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December 5, 2022

From: Daniel Schwanen

To: Canadian Competition Watchers 

Date: December 5, 2022

Re: Competition Policy Consultation Critical for All Canadian Businesses 

In the more than a decade since the last wide-ranging reforms to Canada’s Competition Act, our economy has undergone massive technological changes and related economic transformation. And late last month, Ottawa launched its much-anticipated consultation on reforms to modernize the Act and ensure the ability of Canada’s Competition Bureau to enforce it, in light of these changes.

In its 57-page accompanying consultation paper, the government gave a comprehensive overview of the issues it wants addressed. It also follows some already important changes to the Act sprung on Canadians in June as part of the 2022 budget bill.

By and large, the reforms and consultations aim to address worries that large corporations may be misusing their market power. Market power is, of itself, not a bad thing, depending on how it is acquired and wielded. Often, it benefits consumers. Innovators often acquire market power by virtue of the popularity of their new products – seeking that popularity is often a driver of useful innovation.

But market power can also be used to stifle competition, or to mislead, or act against the interests of consumers or users of a product. This can be done in many ways – for example by acquiring a would-be competitor, or by colluding with another to set prices or wages. A well-functioning economy needs consumer trust about all players, including those who act as intermediaries with third parties.

The ubiquitous digitalization of society has also specifically raised the question of the role of data as a tool of competition. One of the benefits of digitalization – exploited by firms, politicians and scientific researchers alike – has been the ability to “mass customize” offerings, giving users the benefit of large network or scale economies in data gathering and processing, in ways they could not realize on their own.

This ability to deliver value to users accounts for much of the popularity and growth of many relatively new and data-intensive firms so far this century. These include platforms operating in “two-sided” markets that offer free services to users, such as Facebook or Google, in order to monetize the data garnered from these interactions, or electronic marketplaces such as Amazon. These firms, often lumped together with Apple and Microsoft as “big tech,” were a lifeline for Canadians – individuals, governments, and small businesses – during the pandemic, precisely by virtue of their reach and size.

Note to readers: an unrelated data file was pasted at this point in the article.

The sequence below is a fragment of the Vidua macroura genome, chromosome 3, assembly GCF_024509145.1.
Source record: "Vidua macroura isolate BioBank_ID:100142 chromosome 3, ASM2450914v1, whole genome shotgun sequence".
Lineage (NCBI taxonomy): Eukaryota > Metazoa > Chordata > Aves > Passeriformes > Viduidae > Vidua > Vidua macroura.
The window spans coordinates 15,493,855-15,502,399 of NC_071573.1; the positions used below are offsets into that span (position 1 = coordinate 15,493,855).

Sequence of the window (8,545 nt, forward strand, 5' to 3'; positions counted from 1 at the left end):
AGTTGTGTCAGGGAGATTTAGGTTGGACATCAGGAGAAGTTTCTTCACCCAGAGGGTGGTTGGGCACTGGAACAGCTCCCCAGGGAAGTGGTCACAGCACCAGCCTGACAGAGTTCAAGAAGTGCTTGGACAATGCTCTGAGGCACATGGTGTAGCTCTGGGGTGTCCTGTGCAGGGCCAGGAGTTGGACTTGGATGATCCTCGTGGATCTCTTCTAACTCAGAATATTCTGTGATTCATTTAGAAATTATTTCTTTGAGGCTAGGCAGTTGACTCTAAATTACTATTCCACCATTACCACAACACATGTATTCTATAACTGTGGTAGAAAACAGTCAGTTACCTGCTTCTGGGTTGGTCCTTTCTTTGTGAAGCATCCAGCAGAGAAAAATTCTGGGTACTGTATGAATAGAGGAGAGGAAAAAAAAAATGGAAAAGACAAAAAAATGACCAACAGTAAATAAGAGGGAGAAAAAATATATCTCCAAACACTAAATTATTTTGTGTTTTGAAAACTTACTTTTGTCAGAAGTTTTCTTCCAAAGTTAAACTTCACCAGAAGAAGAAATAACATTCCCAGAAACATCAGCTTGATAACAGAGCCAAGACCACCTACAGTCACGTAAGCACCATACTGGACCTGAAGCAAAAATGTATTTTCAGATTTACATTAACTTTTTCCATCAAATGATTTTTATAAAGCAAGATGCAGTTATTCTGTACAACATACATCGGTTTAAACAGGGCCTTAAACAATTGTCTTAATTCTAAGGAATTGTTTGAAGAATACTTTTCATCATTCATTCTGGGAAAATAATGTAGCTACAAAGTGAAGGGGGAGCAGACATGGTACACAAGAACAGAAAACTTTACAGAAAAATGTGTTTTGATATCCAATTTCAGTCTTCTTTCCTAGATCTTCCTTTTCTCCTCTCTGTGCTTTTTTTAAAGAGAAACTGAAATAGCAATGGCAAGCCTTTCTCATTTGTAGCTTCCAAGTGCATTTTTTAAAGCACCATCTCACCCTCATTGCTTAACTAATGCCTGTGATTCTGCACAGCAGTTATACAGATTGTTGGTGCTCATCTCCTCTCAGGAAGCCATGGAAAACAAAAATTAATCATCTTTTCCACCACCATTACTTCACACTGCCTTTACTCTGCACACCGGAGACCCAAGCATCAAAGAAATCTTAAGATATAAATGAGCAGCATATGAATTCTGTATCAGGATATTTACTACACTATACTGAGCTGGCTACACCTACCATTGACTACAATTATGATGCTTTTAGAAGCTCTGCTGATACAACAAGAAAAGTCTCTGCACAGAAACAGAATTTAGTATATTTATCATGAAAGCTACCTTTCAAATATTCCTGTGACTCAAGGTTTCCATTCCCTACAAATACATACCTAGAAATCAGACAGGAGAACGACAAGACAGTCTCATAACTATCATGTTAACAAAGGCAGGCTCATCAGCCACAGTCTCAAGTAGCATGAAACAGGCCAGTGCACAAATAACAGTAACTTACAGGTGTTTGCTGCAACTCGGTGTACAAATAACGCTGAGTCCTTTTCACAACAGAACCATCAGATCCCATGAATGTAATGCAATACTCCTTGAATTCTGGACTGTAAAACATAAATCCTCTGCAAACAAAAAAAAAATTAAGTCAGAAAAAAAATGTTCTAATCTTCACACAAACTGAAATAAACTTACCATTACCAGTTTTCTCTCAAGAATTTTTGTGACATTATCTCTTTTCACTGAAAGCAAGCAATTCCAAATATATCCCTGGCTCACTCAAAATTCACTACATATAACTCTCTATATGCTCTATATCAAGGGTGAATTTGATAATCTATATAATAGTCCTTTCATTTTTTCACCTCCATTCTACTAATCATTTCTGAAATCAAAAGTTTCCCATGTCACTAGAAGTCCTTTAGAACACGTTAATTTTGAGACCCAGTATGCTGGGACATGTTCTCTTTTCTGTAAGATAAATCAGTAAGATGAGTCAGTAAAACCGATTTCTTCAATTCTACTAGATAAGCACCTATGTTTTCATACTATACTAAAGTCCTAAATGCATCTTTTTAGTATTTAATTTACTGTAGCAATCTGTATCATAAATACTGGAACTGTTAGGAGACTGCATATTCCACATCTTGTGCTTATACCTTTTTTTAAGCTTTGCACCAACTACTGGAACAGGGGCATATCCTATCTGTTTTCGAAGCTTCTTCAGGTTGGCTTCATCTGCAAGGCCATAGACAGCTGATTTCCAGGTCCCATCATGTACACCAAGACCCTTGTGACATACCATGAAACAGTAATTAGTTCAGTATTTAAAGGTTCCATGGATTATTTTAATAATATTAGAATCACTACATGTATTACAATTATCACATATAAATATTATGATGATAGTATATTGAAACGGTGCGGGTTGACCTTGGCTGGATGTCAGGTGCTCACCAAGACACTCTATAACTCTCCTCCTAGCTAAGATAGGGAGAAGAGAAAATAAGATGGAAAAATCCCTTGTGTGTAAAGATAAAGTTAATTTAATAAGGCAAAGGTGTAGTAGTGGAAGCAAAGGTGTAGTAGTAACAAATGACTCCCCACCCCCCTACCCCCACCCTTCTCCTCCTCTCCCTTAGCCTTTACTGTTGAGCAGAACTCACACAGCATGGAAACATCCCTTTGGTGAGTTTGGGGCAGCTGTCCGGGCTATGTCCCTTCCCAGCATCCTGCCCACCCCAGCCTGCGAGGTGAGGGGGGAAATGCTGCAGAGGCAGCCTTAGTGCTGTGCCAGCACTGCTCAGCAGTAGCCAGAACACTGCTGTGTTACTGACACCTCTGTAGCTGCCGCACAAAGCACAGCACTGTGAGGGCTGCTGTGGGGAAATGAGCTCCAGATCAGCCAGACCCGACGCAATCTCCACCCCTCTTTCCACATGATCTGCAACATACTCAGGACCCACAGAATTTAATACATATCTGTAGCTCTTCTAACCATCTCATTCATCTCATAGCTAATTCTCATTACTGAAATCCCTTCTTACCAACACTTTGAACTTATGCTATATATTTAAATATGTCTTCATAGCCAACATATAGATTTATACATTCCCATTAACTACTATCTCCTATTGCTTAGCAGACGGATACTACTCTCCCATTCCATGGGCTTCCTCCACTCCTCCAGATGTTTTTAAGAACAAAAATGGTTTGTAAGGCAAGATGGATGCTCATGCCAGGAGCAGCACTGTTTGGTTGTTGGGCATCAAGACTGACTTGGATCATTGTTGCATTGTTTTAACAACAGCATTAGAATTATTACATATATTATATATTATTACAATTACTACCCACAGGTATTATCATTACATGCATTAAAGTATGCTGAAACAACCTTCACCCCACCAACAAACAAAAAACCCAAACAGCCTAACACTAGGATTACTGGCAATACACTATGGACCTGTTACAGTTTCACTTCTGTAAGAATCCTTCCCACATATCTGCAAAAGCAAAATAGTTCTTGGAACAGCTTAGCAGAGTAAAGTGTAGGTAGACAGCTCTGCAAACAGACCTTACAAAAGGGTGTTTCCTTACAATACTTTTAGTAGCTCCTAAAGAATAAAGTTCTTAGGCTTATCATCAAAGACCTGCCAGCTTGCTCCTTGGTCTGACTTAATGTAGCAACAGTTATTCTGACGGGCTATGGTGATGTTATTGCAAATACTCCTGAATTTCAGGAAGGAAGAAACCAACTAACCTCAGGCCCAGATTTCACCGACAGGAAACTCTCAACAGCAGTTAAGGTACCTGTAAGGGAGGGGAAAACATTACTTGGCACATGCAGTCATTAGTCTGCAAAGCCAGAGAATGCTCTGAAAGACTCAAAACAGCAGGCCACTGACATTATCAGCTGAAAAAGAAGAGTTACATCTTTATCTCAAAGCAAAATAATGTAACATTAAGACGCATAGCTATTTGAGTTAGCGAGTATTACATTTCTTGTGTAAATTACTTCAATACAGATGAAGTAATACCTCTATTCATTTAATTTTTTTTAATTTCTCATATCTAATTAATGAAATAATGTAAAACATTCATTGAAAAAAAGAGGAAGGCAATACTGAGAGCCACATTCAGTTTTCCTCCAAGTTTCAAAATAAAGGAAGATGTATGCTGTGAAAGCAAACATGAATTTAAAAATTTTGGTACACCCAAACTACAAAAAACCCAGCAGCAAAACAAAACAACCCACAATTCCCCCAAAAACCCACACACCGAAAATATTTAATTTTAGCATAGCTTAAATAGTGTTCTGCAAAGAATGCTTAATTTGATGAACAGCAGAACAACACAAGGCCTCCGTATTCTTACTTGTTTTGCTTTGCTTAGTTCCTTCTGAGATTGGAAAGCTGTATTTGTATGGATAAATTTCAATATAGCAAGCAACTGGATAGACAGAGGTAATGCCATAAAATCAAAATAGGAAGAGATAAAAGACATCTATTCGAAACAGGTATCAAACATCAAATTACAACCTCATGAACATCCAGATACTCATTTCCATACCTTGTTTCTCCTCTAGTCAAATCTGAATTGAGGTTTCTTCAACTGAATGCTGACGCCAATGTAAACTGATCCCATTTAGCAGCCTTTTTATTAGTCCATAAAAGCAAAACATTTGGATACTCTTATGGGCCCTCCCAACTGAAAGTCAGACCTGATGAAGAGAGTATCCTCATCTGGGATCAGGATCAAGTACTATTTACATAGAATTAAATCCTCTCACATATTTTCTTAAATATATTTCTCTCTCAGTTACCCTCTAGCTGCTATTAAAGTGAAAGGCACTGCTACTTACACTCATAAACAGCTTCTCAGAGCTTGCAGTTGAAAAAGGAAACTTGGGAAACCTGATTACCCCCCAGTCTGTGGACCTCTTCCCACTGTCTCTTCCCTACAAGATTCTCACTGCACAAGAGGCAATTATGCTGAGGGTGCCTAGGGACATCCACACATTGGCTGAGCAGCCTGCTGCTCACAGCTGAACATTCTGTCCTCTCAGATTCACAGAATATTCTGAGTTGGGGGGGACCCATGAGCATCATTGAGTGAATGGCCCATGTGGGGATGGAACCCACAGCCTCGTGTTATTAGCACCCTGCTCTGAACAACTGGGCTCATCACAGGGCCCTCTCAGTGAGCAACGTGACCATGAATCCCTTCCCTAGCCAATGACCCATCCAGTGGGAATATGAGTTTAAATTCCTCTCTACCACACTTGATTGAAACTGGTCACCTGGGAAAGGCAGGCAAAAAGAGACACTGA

But each also operate under different business models and varying competitive conditions. And they are far from being the only large, technology and data-intensive firms in the economy.

A pertinent question for digital-age authorities is whether the data accumulated by businesses leads to ever-greater concentration of market power in the hands of a few. Can the network economies generated by giant firms be replicated or countered by others, or are they a barrier to entry that prevents benefits being passed on to users?

The answer is that in practice, it depends. Amazon, for example, faces stiff competition in retail, including from traditional retailers adopting some of its business practices, and from new business models.

TikTok has, in a short time, acquired a gold mine of users by challenging Facebook’s pre-eminence in the market for online attention. New privacy settings introduced by phone makers also challenge business models at Facebook and others. Netflix, once seen as an overwhelming digital force on par with Apple, Facebook and Google, and a major threat to traditional media, has just been overtaken by a 100-year-old firm named Disney. 

One lesson is that data and technology are far from being the only sources of comparative advantage. And that before bemoaning the power of large gatekeepers, one should check how easy it is to go around the gate. 

Many large firms, including Big Tech have sometimes abused their market power, and have been punished or investigated for this behaviour. It is important to dissuade anti-competitive impulses. Robust competition policy should give no free passes for colluding to restrain competition, mislead consumers, or acquire potential rivals in a way that harms competition. That includes colluding on prices. And when firms try – whether that’s on bread, gasoline, bidding for construction or advertising services, and much more – vigorous competition policy enforcement benefits consumers and the Canadian economy as a whole.

Competition authorities need new tools to assess the state of competition and counter deceptive practices as they relate to the ability of firms to collect massive amounts of data online. But policies and regulations need to be based on principles applied across the economy and based on the evidence around the presence or absence of competitors, misuse of market power, or attempts to deceive market participants. They should not apply selectively to certain firms, or only to online transactions.

The consultation period ends on Feb. 27, and there is much at stake. Canadians should hope that the outcome will be principled and evidence-based policy improvements that will allow them to enjoy the benefits of both strengthened competition and continued innovation.  

Daniel Schwanen is Vice-President of Research at the C.D. Howe Institute.

To send a comment or leave feedback, email us at blog@cdhowe.org.

The views expressed here are those of the author. The C.D. Howe Institute does not take corporate positions on policy matters.